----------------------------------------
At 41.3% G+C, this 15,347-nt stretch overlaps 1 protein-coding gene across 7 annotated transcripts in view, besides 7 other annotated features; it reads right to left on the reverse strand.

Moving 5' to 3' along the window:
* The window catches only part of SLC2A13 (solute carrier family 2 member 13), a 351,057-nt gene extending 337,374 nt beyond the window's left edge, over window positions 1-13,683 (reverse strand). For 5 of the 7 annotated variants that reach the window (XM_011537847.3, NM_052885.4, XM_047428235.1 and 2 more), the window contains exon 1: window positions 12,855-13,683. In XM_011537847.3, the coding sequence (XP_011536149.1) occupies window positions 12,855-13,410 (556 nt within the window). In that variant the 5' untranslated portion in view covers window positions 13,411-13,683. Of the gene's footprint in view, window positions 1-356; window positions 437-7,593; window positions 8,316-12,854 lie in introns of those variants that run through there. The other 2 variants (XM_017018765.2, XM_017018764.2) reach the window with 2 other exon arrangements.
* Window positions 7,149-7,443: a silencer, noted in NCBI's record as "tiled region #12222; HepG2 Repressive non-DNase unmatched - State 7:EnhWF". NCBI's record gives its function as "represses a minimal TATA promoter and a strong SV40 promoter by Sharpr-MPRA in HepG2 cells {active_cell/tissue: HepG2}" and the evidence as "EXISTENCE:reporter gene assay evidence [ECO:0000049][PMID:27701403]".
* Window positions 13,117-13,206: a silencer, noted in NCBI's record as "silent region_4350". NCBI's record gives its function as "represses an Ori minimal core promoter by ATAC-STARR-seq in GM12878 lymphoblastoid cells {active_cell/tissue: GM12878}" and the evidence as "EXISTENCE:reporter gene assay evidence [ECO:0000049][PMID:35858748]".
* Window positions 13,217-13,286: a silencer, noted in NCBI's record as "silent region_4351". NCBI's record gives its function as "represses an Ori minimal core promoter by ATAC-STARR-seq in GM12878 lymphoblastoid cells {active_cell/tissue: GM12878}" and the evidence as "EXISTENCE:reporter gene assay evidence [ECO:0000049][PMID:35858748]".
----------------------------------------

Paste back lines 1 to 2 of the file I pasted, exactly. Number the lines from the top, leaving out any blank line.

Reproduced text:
At 41.3% G+C, this 15,347-nt stretch overlaps 1 protein-coding gene across 7 annotated transcripts in view, besides 7 other annotated features; it reads right to left on the reverse strand.

Moving 5' to 3' along the window: